Lifeline for staff accused of abuse
Unions have welcomed new government guidance designed to speed up investigations into staff accused of abusing pupils. They say it will reduce the risk that innocent people are smeared by being publicly identified.
However, the Government has stopped short of guaranteeing that all accused staff will remain anonymous until they are charged, as the NASUWT union wants.
The advice replaces local arrangements with the first standard national procedure for England, and sets out a clear timetable for dealing with cases.
The Department for Education and Skills says the guidance addresses concerns raised by the NASUWT in its long campaign against malicious allegations.
The guidelines, which were developed with the Home Office and the Crown Prosecution Service, say local authorities and police forces should have named officers overseeing the investigation and working to cut delays.
In cases investigated by the police, they say that, wherever possible, officers should consult the CPS after a maximum of four weeks and decide whether to charge the individual, end the matter or continue to investigate.
If further inquiries are needed, the guidelines, which came into force this week, say dates for subsequent reviews should be set, ideally every fortnight.
They say police should protect confidentiality and guard against unwanted publicity during investigation. Under normal circumstances names should not be released to the media until charges are made.
Chris Keates, the NASUWT general secretary, said: "The fast-tracking of investigations should reduce significantly the opportunity for public and media exposure which exacerbates the devastating impact of being falsely accused."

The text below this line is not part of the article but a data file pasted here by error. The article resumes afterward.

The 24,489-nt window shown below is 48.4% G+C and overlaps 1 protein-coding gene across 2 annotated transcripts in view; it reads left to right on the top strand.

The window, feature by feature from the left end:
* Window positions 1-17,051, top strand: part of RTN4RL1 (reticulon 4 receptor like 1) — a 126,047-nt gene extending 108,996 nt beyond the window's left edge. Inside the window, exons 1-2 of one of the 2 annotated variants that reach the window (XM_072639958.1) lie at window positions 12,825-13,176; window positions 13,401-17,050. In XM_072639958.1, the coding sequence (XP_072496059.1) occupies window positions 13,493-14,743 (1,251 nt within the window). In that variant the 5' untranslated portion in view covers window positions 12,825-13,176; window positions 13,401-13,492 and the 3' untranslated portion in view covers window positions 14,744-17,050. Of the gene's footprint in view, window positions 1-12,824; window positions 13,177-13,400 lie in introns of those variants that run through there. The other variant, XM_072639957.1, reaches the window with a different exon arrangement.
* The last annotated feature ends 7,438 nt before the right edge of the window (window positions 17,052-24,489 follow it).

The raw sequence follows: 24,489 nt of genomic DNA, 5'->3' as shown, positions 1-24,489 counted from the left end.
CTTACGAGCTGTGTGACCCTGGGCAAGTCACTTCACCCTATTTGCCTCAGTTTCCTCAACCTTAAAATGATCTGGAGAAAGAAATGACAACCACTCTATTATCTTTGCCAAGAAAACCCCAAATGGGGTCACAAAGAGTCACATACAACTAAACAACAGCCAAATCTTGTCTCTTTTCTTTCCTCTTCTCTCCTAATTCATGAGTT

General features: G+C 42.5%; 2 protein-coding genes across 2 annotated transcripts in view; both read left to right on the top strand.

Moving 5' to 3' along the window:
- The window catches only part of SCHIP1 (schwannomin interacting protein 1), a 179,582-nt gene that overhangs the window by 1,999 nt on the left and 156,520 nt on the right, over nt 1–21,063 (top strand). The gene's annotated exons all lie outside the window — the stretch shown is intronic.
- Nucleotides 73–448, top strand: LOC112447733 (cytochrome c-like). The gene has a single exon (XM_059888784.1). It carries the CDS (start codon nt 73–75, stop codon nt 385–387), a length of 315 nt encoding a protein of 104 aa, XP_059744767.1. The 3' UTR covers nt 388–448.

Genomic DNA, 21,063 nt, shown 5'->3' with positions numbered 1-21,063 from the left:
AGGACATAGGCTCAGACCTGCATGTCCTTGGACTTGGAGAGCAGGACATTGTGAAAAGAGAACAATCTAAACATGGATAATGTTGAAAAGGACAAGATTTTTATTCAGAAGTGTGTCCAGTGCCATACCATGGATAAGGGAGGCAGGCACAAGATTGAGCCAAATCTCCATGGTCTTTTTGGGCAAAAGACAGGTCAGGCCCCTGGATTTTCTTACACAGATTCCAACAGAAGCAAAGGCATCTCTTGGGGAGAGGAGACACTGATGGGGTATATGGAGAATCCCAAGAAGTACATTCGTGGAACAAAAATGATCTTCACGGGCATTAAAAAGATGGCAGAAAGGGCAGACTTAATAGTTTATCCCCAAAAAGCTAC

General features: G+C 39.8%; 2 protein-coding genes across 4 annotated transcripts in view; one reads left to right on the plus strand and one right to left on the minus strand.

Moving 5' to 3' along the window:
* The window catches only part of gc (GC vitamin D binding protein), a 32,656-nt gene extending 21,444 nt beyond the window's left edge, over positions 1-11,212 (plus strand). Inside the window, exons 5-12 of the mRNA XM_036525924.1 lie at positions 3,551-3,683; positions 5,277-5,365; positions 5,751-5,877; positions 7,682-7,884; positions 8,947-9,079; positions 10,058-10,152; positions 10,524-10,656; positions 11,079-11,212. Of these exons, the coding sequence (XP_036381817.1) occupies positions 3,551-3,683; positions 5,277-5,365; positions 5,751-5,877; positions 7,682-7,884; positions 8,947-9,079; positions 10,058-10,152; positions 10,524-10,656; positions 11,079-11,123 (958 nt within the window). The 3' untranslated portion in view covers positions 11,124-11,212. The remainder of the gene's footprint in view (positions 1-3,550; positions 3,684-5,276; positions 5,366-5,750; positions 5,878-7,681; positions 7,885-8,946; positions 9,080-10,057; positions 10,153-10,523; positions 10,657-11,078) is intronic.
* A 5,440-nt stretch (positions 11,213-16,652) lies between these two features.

She said teachers would welcome the call in the guidelines for heads to consider punishing pupils who make malicious allegations and for police to consider action where a false accuser is not a pupil.
The guidelines say schools should not automatically suspend accused staff and should support them and keep them informed of the progress of the case.
Ms Keates also welcomed the requirement to keep accurate records of the results of investigations until the member of staff retires. This would prevent people from being denied jobs on the basis of inaccurate information.
In cases where there is no possible criminal offence and it is decided that a formal school disciplinary hearing is unnecessary the guidelines say schools should resolve issues within three working days.
Where an investigation is needed to decide whether a formal hearing is required, a report should be completed within 10 working days and a decision taken within a further two working days. If a formal disciplinary hearing is needed, it should take place within 15 days.
Ruth Kelly, the Education Secretary, said: "I am very much aware of the devastating effect that being wrongly or unfairly accused can have on an individual, their family and career, and how delay and publicity can exacerbate that."
Bill Owens was suspended from his job as an information and communications technology teacher at a comprehensive near Bristol for more than two years after a 14 year-old girl claimed he had indecently assaulted her in class.
News of the allegation soon spread through his community. When the case finally came to court until July 2003 the jury took less than 40 minutes to unanimously clear him.
However, it was another six months before he was re-instated, by which time he was off sick with clinical depression.
Now retired, aged 58, he said the regular update meetings in the new guidelines might have been helpful but generally he felt they offered inadequate protection.
"I don't think the guidelines will make very much difference at all," he said. "Granting anonymity until someone is found guilty would be the one thing that would benefit people in my position."